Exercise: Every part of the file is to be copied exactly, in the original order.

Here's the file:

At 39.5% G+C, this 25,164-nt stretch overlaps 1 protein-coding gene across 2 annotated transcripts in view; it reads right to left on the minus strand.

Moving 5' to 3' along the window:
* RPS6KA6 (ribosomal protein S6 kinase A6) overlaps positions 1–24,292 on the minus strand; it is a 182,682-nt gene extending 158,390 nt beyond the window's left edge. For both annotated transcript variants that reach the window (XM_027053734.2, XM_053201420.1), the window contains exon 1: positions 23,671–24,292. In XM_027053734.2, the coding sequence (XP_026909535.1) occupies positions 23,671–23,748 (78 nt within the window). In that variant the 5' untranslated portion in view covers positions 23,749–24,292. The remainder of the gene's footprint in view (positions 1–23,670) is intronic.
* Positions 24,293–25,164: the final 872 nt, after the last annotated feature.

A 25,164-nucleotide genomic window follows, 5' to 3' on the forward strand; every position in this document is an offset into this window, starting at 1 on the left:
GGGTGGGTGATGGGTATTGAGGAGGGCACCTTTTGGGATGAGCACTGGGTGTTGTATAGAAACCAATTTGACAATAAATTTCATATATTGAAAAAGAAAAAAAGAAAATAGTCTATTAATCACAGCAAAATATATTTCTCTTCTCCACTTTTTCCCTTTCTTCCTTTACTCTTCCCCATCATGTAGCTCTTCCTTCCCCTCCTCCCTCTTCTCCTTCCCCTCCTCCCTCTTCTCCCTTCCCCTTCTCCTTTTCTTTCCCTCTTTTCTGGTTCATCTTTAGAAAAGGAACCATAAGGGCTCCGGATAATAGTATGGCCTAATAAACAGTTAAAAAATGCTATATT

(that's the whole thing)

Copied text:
At 39.5% G+C, this 25,164-nt stretch overlaps 1 protein-coding gene across 2 annotated transcripts in view; it reads right to left on the minus strand.

Moving 5' to 3' along the window:
* RPS6KA6 (ribosomal protein S6 kinase A6) overlaps positions 1–24,292 on the minus strand; it is a 182,682-nt gene extending 158,390 nt beyond the window's left edge. For both annotated transcript variants that reach the window (XM_027053734.2, XM_053201420.1), the window contains exon 1: positions 23,671–24,292. In XM_027053734.2, the coding sequence (XP_026909535.1) occupies positions 23,671–23,748 (78 nt within the window). In that variant the 5' untranslated portion in view covers positions 23,749–24,292. The remainder of the gene's footprint in view (positions 1–23,670) is intronic.
* Positions 24,293–25,164: the final 872 nt, after the last annotated feature.

A 25,164-nucleotide genomic window follows, 5' to 3' on the forward strand; every position in this document is an offset into this window, starting at 1 on the left:
GGGTGGGTGATGGGTATTGAGGAGGGCACCTTTTGGGATGAGCACTGGGTGTTGTATAGAAACCAATTTGACAATAAATTTCATATATTGAAAAAGAAAAAAAGAAAATAGTCTATTAATCACAGCAAAATATATTTCTCTTCTCCACTTTTTCCCTTTCTTCCTTTACTCTTCCCCATCATGTAGCTCTTCCTTCCCCTCCTCCCTCTTCTCCTTCCCCTCCTCCCTCTTCTCCCTTCCCCTTCTCCTTTTCTTTCCCTCTTTTCTGGTTCATCTTTAGAAAAGGAACCATAAGGGCTCCGGATAATAGTATGGCCTAATAAACAGTTAAAAAATGCTATATT